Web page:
Pay Rent To Those Evicted From Homes Near Water Pipeline: High Court

The Brihanmumbai Municipal Corporation has been demolishing unauthorised buildings, including residential and commercial structures, along the Tansa water pipeline that runs across nine administrative wards of the city.

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Pay Rent To Those Evicted From Homes Near Water Pipeline: High Court

As many as 7,000 families have been affected by the demolition drive, Only 225 have shifted to Mahul


Mumbai: 

The Bombay High Court Wednesday directed the Maharashtra government to pay Rs 15,000 per month as rent to people who were rendered homeless after their dwellings, located near a key water pipeline here, were demolished.

The Brihanmumbai Municipal Corporation (BMC), in compliance with a previous high court order, has been demolishing unauthorised buildings, including residential and commercial structures, along the Tansa water pipeline that runs across nine administrative wards of the city.

The government had decided to accommodate the displaced persons in Mahul village in the metropolis' suburbs, but some of them have refused to move there citing high air pollution levels due to oil refineries in nearby areas.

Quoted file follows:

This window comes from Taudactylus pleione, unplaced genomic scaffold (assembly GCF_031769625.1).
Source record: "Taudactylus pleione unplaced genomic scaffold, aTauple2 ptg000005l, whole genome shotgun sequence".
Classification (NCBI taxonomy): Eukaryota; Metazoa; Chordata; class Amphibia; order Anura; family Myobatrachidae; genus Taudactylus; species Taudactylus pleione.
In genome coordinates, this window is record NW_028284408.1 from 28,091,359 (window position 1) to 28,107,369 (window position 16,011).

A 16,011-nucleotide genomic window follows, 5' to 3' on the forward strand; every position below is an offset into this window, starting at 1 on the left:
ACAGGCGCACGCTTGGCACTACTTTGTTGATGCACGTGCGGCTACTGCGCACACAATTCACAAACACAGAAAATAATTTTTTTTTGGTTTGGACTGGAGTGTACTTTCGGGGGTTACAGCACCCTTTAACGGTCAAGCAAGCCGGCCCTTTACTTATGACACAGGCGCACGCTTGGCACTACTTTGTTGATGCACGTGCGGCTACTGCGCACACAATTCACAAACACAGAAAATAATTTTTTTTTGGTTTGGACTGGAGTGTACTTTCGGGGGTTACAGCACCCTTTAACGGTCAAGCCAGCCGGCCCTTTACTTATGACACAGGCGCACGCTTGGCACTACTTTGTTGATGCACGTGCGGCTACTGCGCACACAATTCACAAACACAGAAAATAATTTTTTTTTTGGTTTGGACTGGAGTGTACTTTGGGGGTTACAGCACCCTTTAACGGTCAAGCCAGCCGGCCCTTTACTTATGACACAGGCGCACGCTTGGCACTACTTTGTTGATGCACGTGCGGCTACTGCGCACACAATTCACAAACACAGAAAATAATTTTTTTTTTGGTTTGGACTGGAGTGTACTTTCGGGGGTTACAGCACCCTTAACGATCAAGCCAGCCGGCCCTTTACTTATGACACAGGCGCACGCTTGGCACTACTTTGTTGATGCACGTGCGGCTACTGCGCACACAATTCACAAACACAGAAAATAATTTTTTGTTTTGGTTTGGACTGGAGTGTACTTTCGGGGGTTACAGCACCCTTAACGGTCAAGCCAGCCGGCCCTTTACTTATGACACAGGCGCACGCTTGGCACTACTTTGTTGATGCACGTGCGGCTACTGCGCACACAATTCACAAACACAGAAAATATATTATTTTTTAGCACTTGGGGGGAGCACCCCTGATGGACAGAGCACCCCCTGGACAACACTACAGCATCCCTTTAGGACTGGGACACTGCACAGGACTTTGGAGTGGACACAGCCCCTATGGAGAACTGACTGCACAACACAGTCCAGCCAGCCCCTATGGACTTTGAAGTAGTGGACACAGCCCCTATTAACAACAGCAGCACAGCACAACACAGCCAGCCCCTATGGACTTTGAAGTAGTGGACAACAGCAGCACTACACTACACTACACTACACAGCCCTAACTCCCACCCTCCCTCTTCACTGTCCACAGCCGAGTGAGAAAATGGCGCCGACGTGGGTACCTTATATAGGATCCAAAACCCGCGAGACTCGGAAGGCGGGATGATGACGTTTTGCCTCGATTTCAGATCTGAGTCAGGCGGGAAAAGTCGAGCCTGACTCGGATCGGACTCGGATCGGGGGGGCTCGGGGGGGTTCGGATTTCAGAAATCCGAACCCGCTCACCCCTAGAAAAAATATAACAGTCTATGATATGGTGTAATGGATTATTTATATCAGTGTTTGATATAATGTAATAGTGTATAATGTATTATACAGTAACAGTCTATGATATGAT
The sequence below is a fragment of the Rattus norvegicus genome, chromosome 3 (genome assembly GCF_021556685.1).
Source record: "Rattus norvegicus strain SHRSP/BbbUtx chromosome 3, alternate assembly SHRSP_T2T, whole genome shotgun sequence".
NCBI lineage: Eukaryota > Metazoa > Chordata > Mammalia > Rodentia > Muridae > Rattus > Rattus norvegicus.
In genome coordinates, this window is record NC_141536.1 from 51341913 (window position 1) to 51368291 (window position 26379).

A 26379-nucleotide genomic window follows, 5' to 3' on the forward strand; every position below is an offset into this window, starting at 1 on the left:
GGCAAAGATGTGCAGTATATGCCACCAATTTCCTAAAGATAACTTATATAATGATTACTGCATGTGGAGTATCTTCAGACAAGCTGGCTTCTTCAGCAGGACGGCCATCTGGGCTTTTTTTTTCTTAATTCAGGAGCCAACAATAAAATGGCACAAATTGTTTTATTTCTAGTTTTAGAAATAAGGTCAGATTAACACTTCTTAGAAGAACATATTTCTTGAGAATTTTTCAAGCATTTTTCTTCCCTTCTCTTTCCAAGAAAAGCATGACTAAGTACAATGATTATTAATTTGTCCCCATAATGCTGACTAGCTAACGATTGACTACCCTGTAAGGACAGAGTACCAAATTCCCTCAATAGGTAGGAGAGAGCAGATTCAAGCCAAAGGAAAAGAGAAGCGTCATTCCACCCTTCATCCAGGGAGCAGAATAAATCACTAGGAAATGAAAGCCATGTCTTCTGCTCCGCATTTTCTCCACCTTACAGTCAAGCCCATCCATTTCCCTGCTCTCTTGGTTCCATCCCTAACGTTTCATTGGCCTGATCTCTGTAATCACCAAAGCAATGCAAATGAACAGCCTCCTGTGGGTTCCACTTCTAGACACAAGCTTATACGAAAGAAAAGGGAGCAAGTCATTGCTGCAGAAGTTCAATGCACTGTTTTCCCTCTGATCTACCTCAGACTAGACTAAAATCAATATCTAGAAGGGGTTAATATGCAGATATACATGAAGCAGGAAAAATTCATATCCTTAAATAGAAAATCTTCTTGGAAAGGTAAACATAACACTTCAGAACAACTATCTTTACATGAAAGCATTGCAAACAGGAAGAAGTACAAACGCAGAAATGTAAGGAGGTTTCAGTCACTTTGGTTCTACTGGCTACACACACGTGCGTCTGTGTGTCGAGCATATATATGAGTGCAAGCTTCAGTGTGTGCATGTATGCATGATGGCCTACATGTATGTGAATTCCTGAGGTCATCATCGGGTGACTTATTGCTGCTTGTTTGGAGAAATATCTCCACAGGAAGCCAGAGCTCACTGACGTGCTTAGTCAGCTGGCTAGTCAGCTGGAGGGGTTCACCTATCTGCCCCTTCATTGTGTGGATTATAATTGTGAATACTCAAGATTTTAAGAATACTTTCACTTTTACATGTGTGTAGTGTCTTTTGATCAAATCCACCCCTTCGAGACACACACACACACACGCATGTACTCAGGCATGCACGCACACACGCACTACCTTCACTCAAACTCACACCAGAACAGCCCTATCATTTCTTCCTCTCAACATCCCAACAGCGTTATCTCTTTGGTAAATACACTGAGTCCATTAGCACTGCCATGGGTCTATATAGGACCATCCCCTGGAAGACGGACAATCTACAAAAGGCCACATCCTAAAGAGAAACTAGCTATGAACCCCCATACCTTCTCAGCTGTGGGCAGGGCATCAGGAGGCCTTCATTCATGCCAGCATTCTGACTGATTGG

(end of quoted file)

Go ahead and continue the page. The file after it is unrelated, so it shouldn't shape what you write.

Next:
As many as 7,000 families have been affected by the ongoing demolition drive and only 225 of them have shifted to Mahul, an industrial area in the eastern part of Mumbai.

The affected people had relied on an observation made by the Mumbai bench of the National Green Tribunal about pollution levels in Mahul in a related matter.

A division bench of justices A S Oka and M S Sanklecha, in its Wednesday order, noted that the government cannot force any person to live in a polluted area.

"Article 21 of the Constitution of India says every citizen has the right to live in a pollution-free area. Project-affected persons have the right to say that they cannot be forced to reside in an area where air pollution is life-threatening," the court said.

"As these persons were evicted and if rehabilitation is not done in a correct spirit then it will affect their rights guaranteed under the Indian Constitution," it noted.

"As the state government has expressed inability to provide alternate tenements, the only option left is to direct the government to pay the project-affected persons monetary compensation to enable them to find their own accommodation," the judges observed.

As per the bench's direction, "The government shall pay each family Rs 15,000 per month along with Rs 45,000 refundable deposit by way of rent for those persons who choose to forfeit their right to a tenement in Mahul."

The families will then have a month to vacate their structures after which the BMC shall resume demolition work, the judges said.

"A similar practice shall be initiated with those persons who have already started staying in Mahul. These persons shall be given the option to vacate the flats occupied by them and take the rent amount," the court said.

The court said the government shall deposit a sum of Rs 1.80 lakh (Rs 15,000 per month for a year) along with the Rs 45,000 deposit in the bank accounts of the project-affected persons (PAPs).

"After a year, a sum of Rs 15,000 shall be deposited in these persons'' bank accounts before the fifth of each month," the court directed.

It asked the corporation to complete the demolition process by November 30.



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